## Chaotic time series forecasting

**What is a chaotic time series forecasting?**

**Chaotic time series forecasting - combining dynamical systems and machine learning**

Precisely, it is given by

$\frac{\frac{d}{dt}}{}x(t)=F(\mathrm{x(t)})$

where *x(t)* is the state of a physical system over time * t * and *F(·)* is referred to as dynamics.To address the complexity in prediction, machine learning methods have been integrated into the forecasting process. Recurrent Neural Networks (RNNs) are a class of artificial neural networks designed to process sequential data, making them well-suited for time series modeling and forecasting. They have the capacity to capture complex temporal dependencies and patterns. By training the network on available data, they learn the underlying dynamics of the system, enabling them to make predictions about future states.
By combining chaotic systems understanding and machine learning, we can gain insight into complex dynamics from experiments and observations, and predict future states when traditional methods fail.

**An example of practical application: Prediction of extreme events**

Extreme events are sudden large-amplitude changes in the state or observables, which have typically negative consequences on the system of interest. The events appear in many nonlinear scientific phenomena, such as rogue waves, weather patterns and power grid shocks. Here, we focus on extreme events in a chaotic (turbulent) fluid mechanics, which characterise multiple systems of engineering interest.

To predict the extreme events, we use echo state networks (ESNs). The ESNs are recurrent neural networks, which are trained on past time series data to predict the future of the system given current measurements. In doing so, they are able to tell us at current time whether an event is happening in the near future. Based on the prediction of the event, we can act on the system in advance to prevent the event from happening, mitigating the negative impacts of the events on the system.

In addition to short-term predictions, we study extreme events also in a statistically sense. By analysing the statistics, we are able to compute the probability of an event happening at any given time. The problem with analysing the statistics of extreme events is that the events are also typically rare, which means that we usually do not have enough data to accurately estimate their probability.

In this scenario, we make long-term predictions with ESNs to extrapolate the statistics and improve the statistical knowledge of the system with respect to the available data for training.

**Material**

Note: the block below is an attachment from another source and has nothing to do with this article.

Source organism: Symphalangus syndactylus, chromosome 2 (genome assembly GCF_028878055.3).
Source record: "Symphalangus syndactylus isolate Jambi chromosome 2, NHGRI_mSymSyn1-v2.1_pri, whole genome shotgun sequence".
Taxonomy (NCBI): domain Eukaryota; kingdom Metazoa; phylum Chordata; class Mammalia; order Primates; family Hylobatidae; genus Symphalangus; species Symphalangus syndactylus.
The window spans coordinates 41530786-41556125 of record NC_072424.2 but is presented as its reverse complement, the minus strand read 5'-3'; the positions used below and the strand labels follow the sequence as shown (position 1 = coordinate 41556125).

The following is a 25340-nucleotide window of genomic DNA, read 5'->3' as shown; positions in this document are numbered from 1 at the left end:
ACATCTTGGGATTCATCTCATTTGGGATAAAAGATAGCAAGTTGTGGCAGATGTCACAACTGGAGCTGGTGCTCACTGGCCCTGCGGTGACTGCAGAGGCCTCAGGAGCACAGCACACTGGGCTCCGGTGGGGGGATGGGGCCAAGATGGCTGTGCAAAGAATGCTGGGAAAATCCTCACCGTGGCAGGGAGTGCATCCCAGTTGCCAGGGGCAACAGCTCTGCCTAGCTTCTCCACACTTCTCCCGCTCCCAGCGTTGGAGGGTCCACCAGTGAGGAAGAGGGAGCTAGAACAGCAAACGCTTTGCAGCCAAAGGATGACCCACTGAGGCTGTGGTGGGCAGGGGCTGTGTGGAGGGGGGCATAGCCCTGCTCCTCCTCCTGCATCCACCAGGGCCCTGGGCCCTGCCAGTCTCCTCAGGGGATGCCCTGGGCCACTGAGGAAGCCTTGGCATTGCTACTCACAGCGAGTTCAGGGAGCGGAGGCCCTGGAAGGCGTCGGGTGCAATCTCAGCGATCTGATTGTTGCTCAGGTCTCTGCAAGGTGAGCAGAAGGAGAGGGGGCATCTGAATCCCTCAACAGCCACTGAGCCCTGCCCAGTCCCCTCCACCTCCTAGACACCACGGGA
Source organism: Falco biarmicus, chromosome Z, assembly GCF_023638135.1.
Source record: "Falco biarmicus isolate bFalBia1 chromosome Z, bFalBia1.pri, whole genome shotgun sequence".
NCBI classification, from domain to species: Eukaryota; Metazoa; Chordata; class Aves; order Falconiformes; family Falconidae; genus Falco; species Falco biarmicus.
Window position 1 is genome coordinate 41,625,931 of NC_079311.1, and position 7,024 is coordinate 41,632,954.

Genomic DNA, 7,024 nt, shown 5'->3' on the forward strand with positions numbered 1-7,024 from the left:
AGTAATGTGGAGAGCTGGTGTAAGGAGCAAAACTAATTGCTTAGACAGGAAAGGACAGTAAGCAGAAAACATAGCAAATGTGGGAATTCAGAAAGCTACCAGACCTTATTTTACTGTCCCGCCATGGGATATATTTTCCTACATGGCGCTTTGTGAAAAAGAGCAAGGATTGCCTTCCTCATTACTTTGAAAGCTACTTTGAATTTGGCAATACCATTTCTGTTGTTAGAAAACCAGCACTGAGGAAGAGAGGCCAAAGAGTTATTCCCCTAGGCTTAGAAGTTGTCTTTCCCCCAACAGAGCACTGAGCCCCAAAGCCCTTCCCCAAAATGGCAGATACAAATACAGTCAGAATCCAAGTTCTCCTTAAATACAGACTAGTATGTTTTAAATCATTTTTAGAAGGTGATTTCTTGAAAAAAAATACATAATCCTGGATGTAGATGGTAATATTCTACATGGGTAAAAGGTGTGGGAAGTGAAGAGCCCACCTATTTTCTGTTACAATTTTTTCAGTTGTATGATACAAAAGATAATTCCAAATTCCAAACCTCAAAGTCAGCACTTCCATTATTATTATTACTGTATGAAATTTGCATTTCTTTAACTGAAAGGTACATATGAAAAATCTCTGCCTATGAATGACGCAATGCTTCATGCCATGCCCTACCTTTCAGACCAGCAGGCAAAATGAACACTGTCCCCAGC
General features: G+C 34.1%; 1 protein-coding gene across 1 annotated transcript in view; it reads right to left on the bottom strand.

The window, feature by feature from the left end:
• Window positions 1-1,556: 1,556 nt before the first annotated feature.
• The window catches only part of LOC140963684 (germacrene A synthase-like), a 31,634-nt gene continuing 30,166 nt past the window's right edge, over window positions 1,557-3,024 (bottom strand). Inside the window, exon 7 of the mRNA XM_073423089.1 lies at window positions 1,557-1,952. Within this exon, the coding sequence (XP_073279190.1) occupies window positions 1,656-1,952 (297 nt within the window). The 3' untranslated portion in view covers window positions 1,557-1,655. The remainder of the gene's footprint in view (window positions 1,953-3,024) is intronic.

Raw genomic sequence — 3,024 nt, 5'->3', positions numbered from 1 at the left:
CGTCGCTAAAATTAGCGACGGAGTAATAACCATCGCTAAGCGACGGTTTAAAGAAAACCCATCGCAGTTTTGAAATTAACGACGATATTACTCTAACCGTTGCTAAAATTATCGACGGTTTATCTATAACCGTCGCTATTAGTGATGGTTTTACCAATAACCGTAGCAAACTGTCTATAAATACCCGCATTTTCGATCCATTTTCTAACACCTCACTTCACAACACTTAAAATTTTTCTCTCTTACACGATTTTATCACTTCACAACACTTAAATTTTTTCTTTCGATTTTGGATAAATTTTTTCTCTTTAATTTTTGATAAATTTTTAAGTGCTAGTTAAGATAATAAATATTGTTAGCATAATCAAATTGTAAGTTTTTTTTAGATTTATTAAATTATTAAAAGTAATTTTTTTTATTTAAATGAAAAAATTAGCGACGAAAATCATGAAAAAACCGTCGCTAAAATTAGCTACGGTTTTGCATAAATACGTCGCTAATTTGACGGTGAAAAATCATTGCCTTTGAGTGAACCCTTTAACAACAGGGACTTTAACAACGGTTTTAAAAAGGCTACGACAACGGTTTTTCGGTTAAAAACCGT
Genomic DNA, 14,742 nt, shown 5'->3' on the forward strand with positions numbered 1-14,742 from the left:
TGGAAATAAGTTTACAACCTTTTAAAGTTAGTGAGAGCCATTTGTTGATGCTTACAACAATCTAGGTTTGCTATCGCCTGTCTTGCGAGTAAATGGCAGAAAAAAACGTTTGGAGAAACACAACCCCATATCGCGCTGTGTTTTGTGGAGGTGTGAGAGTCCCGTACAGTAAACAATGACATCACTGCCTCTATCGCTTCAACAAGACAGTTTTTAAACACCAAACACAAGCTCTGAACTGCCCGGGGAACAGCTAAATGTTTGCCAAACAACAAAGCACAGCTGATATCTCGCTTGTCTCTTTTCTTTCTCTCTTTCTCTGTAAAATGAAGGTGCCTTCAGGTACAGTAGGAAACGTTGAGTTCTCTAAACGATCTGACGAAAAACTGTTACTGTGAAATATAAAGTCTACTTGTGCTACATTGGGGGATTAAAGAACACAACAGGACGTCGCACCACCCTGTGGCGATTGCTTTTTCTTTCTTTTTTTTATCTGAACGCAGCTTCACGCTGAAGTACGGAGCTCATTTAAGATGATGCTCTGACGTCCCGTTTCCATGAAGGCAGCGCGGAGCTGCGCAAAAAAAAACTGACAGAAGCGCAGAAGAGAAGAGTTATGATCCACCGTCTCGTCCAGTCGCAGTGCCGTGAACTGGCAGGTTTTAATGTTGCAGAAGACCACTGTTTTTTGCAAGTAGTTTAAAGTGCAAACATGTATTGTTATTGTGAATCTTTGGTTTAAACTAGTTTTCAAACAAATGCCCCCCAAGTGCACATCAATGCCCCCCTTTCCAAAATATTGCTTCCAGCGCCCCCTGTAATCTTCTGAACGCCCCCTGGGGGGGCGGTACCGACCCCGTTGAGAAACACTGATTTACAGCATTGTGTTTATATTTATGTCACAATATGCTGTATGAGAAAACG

This work was part of the PhD of Alberto Racca. It is published in

*Data-driven prediction and control of extreme events in a chaotic flow*, A.Racca and L.Magri, PRF (2022).

The code used for this project is publicly available on GitHub.

Research funded by EPSRC, Cambridge Trust and ERC grants.

**An example of practical application: Stability analysis from data**

The predictability and stability of a chaotic system are characterized by its tangent space, which can be computed using the linearized dynamics provided by the Jacobian. This computation allows for the derivation of quantities such as the Lyapunov exponents (LEs), which measure the exponential rate of separation of trajectories. A geometric characterization is provided by the covariant Lyapunov vectors (CLVs), which constitute a covariant basis of the tangent space, and point to directions of asymptotic expansion and contraction of the dynamical system.

Preserving these stability properties is crucial when building surrogate models from limited observations to a more comprehensive dataset.

To ensure the physical consistency of ML surrogate models with the underlying dynamics, we can assess the model's stability properties. This evaluation holds profound implications for the explainability and interpretability of neural networks, when the stability properties of the original system are reproduced.

We have successfully demonstrated that the LSTM reproduces the stability properties of multiple chaotic systems, such as the Kuramoto-Sivashinsky equation, even when trained on partial data.

**Material, activities, and people**

Reconstruction, forecasting, and stability of chaotic dynamics from partial data , E.Özalp, G.Margazoglou and L.Magri, Chaos (2023).

This research has received financial support from the ERC Starting Grant No. PhyCo 949388.

Article written by Elise Özalp, Alberto Racca and Luca Magri.